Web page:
Storybook Trail: promoting literacy while connecting with nature

There is evidence that connecting with nature can boost mental and physical health, and now, the beauty of the outdoors can also improve literacy. That is thanks to a new partnership with the University of Tennessee Extension Service.

About to start our hike in the Smokies, and the first thing we need to is read page one. On the mile-long Cosby nature trail, you can take a break and follow along with We’re Going to the Mountains, a children’s book on these displays.

This storybook trail is a project dedicated to promoting literacy in nature. Parents and kids read the story as they walk through this canopy of trees and streams.

UT Extension in Cocke County teamed with the U.S. Park Service to make this happen.

“I think this program is unique because we are partnered with the National Park Service. We have a focus on physical activity, enjoying nature, the culture of this area here in Cosby, as well as fostering that love of learning at a young age,” UT Extension’s Jessica Gardner explains.

The idea here is to enhance visitor’s experience of the beautiful mountains, get a little exercise, and read something interesting-- true interaction with the trail. A hike in the words!

“We’re very excited to be working with our partners through the UT Extension Service and the Great Smokey Mountains Association and Unify Cocke County,” Kate Corrigan with the U.S. Park Service states. “This is an excellent opportunity for families to get out along a trail, explore and discover what the park has to offer, as well as learning along the way.”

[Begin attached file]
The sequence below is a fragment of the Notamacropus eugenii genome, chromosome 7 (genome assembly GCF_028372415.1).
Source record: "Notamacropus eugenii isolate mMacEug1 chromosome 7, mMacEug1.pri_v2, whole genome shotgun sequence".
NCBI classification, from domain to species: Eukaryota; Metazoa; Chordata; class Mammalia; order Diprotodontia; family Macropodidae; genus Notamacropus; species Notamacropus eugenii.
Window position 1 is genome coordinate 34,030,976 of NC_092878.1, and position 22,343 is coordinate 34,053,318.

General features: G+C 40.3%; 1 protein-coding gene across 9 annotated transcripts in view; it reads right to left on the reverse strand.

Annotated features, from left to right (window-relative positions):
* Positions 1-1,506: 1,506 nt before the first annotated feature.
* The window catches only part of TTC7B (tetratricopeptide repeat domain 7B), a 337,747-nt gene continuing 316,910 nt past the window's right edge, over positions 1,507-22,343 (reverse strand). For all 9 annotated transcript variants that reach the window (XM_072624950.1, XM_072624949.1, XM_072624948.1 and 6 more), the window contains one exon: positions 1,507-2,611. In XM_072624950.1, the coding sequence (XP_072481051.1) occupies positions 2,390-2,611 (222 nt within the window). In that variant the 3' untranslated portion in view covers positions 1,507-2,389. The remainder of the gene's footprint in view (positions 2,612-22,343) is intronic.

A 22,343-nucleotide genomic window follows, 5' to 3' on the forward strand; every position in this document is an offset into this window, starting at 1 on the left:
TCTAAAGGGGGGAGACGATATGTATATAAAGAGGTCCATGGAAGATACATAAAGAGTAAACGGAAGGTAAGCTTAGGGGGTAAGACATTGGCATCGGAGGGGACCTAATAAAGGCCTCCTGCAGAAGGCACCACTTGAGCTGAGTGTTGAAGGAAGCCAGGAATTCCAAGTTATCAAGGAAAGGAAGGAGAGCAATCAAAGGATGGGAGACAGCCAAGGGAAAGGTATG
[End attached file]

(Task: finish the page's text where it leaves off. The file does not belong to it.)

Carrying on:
Four books will be featured on the trail, changing every couple of weeks, and another two books to follow when the leaves turn in the fall. And, if you time it right, you just might bump into an author at the trailhead.

The first Saturday of each book’s rotation, the author will be on hand to meet with visitors. Steve Kemp wrote the book featured on this opening Saturday and says that he is honored to have his words appear on the trail.

According to Kemp, “Kids like it, adults like it. Of course, learning to read is so important. There’s so much research that shows that kids who learn to read at an early age go on to do well in school and life thereafter.”

UT Extension has been involved in developing storybook trails in several areas, including Nashville and Tullahoma. Now add the Smokies to that list.